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Hiding in the shadows, ASD and Girls

March 20th, 2018

World Autism Awareness Day has become an important date in the calendar, especially for those living with the condition in some capacity in their lives. For charities like the National Autistic Society, just one day is not enough. From 26 March to the 2 April they will be running various fundraising campaigns, asking the public to get involved in whichever way they can.

Whilst we have come a long way as a society in recognising and understanding Autism, there is still a long way to go. For example, it is not well known that ASD shows itself differently in boys and girls. The majority of the signs and symptoms we associate with ASD are often representative of boys, not necessarily girls. Octavo Educational Psychologist Nicola Tallis, who has extensive experience working with children and young people with ASD, discusses the matter.  

The statistics tell us about the higher prevalence of boys with an autistic spectrum disorder (ASD) than girls. However, there is a growing body of research that girls may be under represented in this field. Girls with ASD may be less noticeable than boys in schools as they tend to be less disruptive and have an ability to either mimic behaviours or hide in the shadows, hoping not to be noticed. (Attwood, 2012.)

Why are girls with ASD not being identified at school?

Girls with ASD often present with positive, compliant personalities and difficulties which can be missed as  they often do not come across as having any marked social impairments. These girls tend not to be disruptive and try not to draw attention to themselves. They tend to camouflage their difficulties. Boys on the spectrum tend to externalise their problems whereas, girls will often suffer in silence. Challenging behaviours often manifest themselves at home as opposed to school.

Mental health issues for girls

It is often not until puberty that girls’ social difficulties become more obvious, particularly as they enter secondary school and may become the subject of bullying. Difficulties and difference become increasingly obvious at secondary school level, when there are no younger children to associate with, when peer groups are more mixed and any “protection” from long known peers may have dissolved. Additionally, multiple stimuli (such as crowds in corridors or screams in playgrounds) and changes to routines which occur at secondary education can increase individual anxiety greatly. Adolescence, involving changes, such as menstruation and the growth of breasts and body hair, can profoundly affect girls with ASD, heightening anxieties due to lack of control over what is happening. Unlike boys, girls often become withdrawn, depressed and quiet, rather than aggressive. Profound anxieties may be demonstrated in altered behaviours, lower performance at school, poor sleep patterns, low mood/depression and obsessive behaviour. Research from 2011 found that many women who were later diagnosed as being on the autistic spectrum initially were thought to have learning difficulties, personality disorders, obsessive compulsive disorder or eating disorders (Rivet and Matson, 2011). This differential diagnosis could be related to lack of awareness of how ASD presents in females.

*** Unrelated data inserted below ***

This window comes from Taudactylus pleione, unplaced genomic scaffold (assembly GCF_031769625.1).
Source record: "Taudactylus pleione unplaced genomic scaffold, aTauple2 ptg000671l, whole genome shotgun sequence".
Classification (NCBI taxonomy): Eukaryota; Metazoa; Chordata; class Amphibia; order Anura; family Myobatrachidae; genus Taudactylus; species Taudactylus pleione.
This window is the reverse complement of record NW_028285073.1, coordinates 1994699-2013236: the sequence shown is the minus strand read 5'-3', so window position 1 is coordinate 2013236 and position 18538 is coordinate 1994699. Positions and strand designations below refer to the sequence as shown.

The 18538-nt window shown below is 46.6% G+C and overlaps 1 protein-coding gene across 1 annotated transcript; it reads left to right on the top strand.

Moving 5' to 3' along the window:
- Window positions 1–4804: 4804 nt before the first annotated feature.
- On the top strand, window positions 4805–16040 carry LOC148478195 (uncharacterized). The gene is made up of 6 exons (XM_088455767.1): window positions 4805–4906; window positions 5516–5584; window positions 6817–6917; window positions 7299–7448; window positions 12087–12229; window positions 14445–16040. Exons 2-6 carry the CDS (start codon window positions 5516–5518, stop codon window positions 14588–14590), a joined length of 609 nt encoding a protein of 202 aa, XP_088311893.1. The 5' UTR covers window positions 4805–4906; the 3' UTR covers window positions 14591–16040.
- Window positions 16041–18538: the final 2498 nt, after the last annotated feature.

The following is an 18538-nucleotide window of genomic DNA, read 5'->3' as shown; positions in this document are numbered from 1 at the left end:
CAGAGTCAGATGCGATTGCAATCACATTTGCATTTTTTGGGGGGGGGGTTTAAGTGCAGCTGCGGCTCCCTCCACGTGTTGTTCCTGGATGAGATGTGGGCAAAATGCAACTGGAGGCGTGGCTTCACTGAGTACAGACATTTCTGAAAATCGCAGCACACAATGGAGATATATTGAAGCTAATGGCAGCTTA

Checklist for teachers in identifying girls with ASD

  • Social Immaturity
  • Special interests (intensity of these interests)
  • Different eye contact
  • Poor handwriting
  • Poor gross motor co-ordination
  • Isolation or teasing by peers
  • Lower grades
  • Viewed as ‘odd’ by teachers
  • Disorganised
  • Passive – lack of interest in class activities
  • Lack of empathy
  • Repetitive questioning

(Attwood, 1999, Kopp and Gilberg, Cord et al 1982, Smith 1997)

Intervention

Observation of girls in the social setting of school, paying close attention to friendships is vital for diagnosis. Seeing how girls manage during unstructured times can be telling. In order to support these girls the following is essential in any setting;

  • Use of visual timetables, or other visual aids to underpin communication and increase predictability
  • Emphasis on visual and sensory play for young children
  • Social programmes involving exercise and language games
  • Buddying between individual children with ASD and other volunteer children in school. They could offer support and advice around social interactions
  • Structuring breaks and lunchtimes
  • Increasing awareness amongst school staff
  • Highly structured lessons – support for unstructured time
  • Careful positioning of children in class – away from more distracting children
  • Warning of sensory stimuli that is to be introduced to the class

To support and enhance the lives of girls with possible ASD and social communication difficulties, it is therefore up to us as educators to spot these symptoms earlier and intervene to change the lives and perceptions of these girls.


Octavo run a range of CPD courses for those working with pupils who may have SEMH issues, including qualifications such as the National Award for SEN Coordination and shorter sessions such as ASD and Behaviour. To view our full CPD programme visit octavopartnership.org/courses/

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